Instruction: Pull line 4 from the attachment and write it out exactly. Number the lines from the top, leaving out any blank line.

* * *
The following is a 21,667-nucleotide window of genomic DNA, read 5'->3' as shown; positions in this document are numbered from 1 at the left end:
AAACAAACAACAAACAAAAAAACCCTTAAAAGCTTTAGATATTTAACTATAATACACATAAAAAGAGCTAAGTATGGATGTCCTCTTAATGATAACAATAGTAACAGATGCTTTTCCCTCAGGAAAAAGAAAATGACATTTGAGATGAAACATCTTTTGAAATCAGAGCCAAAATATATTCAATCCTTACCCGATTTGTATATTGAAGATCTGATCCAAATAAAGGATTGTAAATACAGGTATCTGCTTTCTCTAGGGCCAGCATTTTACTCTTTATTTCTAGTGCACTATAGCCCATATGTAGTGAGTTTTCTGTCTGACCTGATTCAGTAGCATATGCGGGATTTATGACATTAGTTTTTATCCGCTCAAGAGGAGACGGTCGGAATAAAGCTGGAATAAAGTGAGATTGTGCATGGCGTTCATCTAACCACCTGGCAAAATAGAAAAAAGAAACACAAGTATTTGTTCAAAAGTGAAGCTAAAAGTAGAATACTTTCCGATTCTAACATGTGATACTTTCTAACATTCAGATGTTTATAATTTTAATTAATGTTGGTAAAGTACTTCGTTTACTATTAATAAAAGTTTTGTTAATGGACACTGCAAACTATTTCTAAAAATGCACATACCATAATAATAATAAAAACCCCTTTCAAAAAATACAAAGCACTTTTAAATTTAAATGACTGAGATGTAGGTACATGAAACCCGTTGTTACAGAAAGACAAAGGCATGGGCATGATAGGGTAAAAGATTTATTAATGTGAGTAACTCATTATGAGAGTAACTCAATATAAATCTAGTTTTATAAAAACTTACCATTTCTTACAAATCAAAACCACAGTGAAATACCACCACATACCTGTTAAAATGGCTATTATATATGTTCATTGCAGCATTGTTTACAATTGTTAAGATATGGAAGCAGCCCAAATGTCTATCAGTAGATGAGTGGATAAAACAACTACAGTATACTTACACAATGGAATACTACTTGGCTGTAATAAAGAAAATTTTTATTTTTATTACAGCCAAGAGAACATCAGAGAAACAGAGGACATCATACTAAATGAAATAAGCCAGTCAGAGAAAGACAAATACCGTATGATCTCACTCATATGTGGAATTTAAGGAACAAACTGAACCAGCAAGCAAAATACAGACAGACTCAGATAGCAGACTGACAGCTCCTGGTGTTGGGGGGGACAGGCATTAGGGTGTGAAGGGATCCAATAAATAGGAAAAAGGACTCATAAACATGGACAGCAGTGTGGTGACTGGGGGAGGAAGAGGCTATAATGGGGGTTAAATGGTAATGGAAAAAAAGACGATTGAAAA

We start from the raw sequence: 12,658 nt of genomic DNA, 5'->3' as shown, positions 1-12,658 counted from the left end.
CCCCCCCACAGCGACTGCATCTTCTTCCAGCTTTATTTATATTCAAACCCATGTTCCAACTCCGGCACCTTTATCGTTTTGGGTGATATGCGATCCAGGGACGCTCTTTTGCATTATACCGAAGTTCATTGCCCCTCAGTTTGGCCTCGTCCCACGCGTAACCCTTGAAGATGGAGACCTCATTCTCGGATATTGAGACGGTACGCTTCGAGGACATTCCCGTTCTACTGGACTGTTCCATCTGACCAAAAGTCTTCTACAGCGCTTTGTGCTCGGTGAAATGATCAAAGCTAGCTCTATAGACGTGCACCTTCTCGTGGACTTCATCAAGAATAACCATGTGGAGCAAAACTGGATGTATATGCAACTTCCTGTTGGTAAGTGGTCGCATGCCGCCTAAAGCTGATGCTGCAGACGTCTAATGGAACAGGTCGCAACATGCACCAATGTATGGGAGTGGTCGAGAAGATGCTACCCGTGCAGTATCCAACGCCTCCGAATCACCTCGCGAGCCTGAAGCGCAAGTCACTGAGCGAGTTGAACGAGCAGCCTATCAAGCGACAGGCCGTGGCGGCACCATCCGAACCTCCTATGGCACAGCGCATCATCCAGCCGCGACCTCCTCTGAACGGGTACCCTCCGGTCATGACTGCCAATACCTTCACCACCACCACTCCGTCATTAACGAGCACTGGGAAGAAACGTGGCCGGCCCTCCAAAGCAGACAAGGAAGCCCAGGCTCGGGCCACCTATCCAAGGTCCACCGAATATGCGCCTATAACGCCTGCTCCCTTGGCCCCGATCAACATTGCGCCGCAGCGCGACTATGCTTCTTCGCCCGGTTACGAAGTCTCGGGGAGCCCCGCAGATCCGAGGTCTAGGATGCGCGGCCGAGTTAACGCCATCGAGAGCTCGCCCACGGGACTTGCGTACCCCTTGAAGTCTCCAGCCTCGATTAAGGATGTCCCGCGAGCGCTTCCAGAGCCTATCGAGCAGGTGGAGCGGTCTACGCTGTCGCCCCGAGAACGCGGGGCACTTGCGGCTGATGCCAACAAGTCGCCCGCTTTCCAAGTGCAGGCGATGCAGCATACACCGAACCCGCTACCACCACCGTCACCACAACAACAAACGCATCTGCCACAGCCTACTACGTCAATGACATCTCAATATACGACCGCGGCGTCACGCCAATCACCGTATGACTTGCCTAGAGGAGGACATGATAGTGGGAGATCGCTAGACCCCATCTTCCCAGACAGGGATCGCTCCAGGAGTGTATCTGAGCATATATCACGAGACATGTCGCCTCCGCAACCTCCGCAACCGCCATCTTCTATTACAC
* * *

CCCCCCCACAGCGACTGCATCTTCTTCCAGCTTTATTTATATTCAAACCCATGTTCCAACTCCGGCACCTTTATCGTTTTGGGTGATATGCGATCCAGGGACGCTCTTTTGCATTATACCGAAGTTCATTGCCCCTCAGTTTGGCCTCGTCCCACGCGTAACCCTTGAAGATGGAGACCTCATTCTCGGATATTGAGACGGTACGCTTCGAGGACATTCCCGTTCTACTGGACTGTTCCATCTGACCAAAAGTCTTCTACAGCGCTTTGTGCTCGGTGAAATGATCAAAGCTAGCTCTATAGACGTGCACCTTCTCGTGGACTTCATCAAGAATAACCATGTGGAGCAAAACTGGATGTATATGCAACTTCCTGTTGGTAAGTGGTCGCATGCCGCCTAAAGCTGATGCTGCAGACGTCTAATGGAACAGGTCGCAACATGCACCAATGTATGGGAGTGGTCGAGAAGATGCTACCCGTGCAGTATCCAACGCCTCCGAATCACCTCGCGAGCCTGAAGCGCAAGTCACTGAGCGAGTTGAACGAGCAGCCTATCAAGCGACAGGCCGTGGCGGCACCATCCGAACCTCCTATGGCACAGCGCATCATCCAGCCGCGACCTCCTCTGAACGGGTACCCTCCGGTCATGACTGCCAATACCTTCACCACCACCACTCCGTCATTAACGAGCACTGGGAAGAAACGTGGCCGGCCCTCCAAAGCAGACAAGGAAGCCCAGGCTCGGGCCACCTATCCAAGGTCCACCGAATATGCGCCTATAACGCCTGCTCCCTTGGCCCCGATCAACATTGCGCCGCAGCGCGACTATGCTTCTTCGCCCGGTTACGAAGTCTCGGGGAGCCCCGCAGATCCGAGGTCTAGGATGCGCGGCCGAGTTAACGCCATCGAGAGCTCGCCCACGGGACTTGCGTACCCCTTGAAGTCTCCAGCCTCGATTAAGGATGTCCCGCGAGCGCTTCCAGAGCCTATCGAGCAGGTGGAGCGGTCTACGCTGTCGCCCCGAGAACGCGGGGCACTTGCGGCTGATGCCAACAAGTCGCCCGCTTTCCAAGTGCAGGCGATGCAGCATACACCGAACCCGCTACCACCACCGTCACCACAACAACAAACGCATCTGCCACAGCCTACTACGTCAATGACATCTCAATATACGACCGCGGCGTCACGCCAATCACCGTATGACTTGCCTAGAGGAGGACATGATAGTGGGAGATCGCTAGACCCCATCTTCCCAGACAGGGATCGCTCCAGGAGTGTATCTGAGCATATATCACGAGACATGTCGCCTCCGCAACCTCCGCAACCGCCATCTTCTATTACAC